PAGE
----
Top Stories
Top Stories

Verizon Cuts Most Data Plan Costs by $10 Per Month

Ina Fried

Verizon on Wednesday announced a series of price cuts, chopping $10 per month off most of its monthly data plans.

A monthly shared data plan with 1GB of data will now start at $30 per month, rather than $40, with other rate plans getting a similar cut. Verizon is also introducing new data buckets at points where it didn't have a plan previously.

A customer walks into a Verizon Wireless retail store in Washington, D.C.
Andrew Harrer | Bloomberg | Getty Images

And, for a limited time, it is offering a discount on the monthly access fee for those who buy phones at full price under Verizon's Edge program.

The reductions are notable as Verizon has been the most resistant of the carriers to join in the ongoing price battle. As recently as last month's earnings call, CFO Fran Shammo downplayed interest in engaging in a price war, saying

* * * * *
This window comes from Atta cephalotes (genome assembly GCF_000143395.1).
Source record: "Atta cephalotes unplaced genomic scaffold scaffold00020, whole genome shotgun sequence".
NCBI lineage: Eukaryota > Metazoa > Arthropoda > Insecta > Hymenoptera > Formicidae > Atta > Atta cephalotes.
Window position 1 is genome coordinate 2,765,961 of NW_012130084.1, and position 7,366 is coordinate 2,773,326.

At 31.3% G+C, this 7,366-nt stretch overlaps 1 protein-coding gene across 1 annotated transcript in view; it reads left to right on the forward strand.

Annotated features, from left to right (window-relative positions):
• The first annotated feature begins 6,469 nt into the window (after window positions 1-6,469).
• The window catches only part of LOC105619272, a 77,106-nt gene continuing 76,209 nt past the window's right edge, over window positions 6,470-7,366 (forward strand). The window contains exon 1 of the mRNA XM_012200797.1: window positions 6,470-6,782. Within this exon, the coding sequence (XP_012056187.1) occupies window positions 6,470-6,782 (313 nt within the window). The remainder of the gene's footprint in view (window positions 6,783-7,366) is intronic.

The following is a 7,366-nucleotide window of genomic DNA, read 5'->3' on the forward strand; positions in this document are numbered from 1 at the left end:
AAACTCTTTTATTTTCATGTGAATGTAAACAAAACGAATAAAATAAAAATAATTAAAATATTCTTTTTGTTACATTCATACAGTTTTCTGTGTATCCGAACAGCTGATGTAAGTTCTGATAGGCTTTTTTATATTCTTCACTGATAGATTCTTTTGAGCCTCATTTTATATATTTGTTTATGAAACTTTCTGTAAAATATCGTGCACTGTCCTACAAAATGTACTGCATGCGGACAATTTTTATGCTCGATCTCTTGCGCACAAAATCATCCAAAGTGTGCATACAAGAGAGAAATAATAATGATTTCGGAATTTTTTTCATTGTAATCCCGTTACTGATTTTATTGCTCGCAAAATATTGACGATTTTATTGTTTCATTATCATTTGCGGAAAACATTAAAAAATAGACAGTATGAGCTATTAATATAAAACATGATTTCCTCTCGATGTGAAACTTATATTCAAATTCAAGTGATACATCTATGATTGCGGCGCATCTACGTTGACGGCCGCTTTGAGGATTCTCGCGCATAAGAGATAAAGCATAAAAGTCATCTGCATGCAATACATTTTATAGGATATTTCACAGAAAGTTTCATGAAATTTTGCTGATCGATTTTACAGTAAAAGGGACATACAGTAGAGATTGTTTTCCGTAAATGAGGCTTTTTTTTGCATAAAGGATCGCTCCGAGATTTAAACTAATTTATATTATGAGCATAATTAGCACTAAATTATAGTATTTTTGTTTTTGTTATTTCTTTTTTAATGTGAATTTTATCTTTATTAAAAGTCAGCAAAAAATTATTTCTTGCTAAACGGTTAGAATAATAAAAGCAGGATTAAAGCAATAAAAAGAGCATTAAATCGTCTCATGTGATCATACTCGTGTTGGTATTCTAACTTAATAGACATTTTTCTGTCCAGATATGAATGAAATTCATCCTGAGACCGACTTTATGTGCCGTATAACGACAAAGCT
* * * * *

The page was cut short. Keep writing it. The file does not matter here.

Read MoreVerizon close to selling $10B in assets: Report

"There's going to be certain customers who leave us for price and we are just not going to compete with that because it doesn't make financial sense for us to do that."

Verizon itself seemed conflicted, at times characterizing the move as offering more data for the same price, while also including a graphic depicting it as a price cut.

"As the market leader, we are committed to delivering customers the solutions and value that make sense for their lifestyles," Chief Marketing Officer Nancy Clark said in the statement.

More from Re/code:
ARM Debuts A72 Chip Design, Due in Phones Next Year
SAPCo-Founder Plattner Bets the Company With a New Database
Waiting for Better Battery-Charging Technology

Sprint and T-Mobile have been most aggressive, with Sprint vowing to cut AT&T and Verizon service fees in half and T-Mobile on a years-long effort to challenge industry norms.

Verizon also said it would offer customers bringing in a phone line from another carrier a one-time $100 credit. All of the new pricing and credits are for a limited time, Verizon said.

CNBC's parent NBCUniversal is an investor in Re/code's parent Revere Digital, and the companies have a content-sharing arrangement.